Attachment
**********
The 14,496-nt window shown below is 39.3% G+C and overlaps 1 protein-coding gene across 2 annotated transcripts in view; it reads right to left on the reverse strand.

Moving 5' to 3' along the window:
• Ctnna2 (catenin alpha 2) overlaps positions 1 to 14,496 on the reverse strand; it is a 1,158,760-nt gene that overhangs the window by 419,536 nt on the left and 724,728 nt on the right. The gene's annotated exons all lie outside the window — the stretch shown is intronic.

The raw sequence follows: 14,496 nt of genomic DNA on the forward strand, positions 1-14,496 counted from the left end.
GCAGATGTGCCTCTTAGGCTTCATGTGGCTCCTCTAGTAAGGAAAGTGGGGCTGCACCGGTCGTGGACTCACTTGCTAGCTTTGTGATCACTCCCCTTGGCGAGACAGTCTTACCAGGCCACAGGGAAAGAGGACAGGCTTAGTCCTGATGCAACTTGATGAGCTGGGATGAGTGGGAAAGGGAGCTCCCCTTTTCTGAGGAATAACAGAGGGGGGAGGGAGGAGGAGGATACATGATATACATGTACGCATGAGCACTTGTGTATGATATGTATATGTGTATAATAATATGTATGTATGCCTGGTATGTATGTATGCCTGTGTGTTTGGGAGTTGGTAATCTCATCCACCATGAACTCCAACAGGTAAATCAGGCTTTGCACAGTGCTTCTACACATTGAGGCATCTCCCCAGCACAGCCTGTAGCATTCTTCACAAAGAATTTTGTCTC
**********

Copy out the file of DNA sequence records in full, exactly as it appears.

The 14,496-nt window shown below is 39.3% G+C and overlaps 1 protein-coding gene across 2 annotated transcripts in view; it reads right to left on the reverse strand.

Moving 5' to 3' along the window:
• Ctnna2 (catenin alpha 2) overlaps positions 1 to 14,496 on the reverse strand; it is a 1,158,760-nt gene that overhangs the window by 419,536 nt on the left and 724,728 nt on the right. The gene's annotated exons all lie outside the window — the stretch shown is intronic.

The raw sequence follows: 14,496 nt of genomic DNA on the forward strand, positions 1-14,496 counted from the left end.
GCAGATGTGCCTCTTAGGCTTCATGTGGCTCCTCTAGTAAGGAAAGTGGGGCTGCACCGGTCGTGGACTCACTTGCTAGCTTTGTGATCACTCCCCTTGGCGAGACAGTCTTACCAGGCCACAGGGAAAGAGGACAGGCTTAGTCCTGATGCAACTTGATGAGCTGGGATGAGTGGGAAAGGGAGCTCCCCTTTTCTGAGGAATAACAGAGGGGGGAGGGAGGAGGAGGATACATGATATACATGTACGCATGAGCACTTGTGTATGATATGTATATGTGTATAATAATATGTATGTATGCCTGGTATGTATGTATGCCTGTGTGTTTGGGAGTTGGTAATCTCATCCACCATGAACTCCAACAGGTAAATCAGGCTTTGCACAGTGCTTCTACACATTGAGGCATCTCCCCAGCACAGCCTGTAGCATTCTTCACAAAGAATTTTGTCTC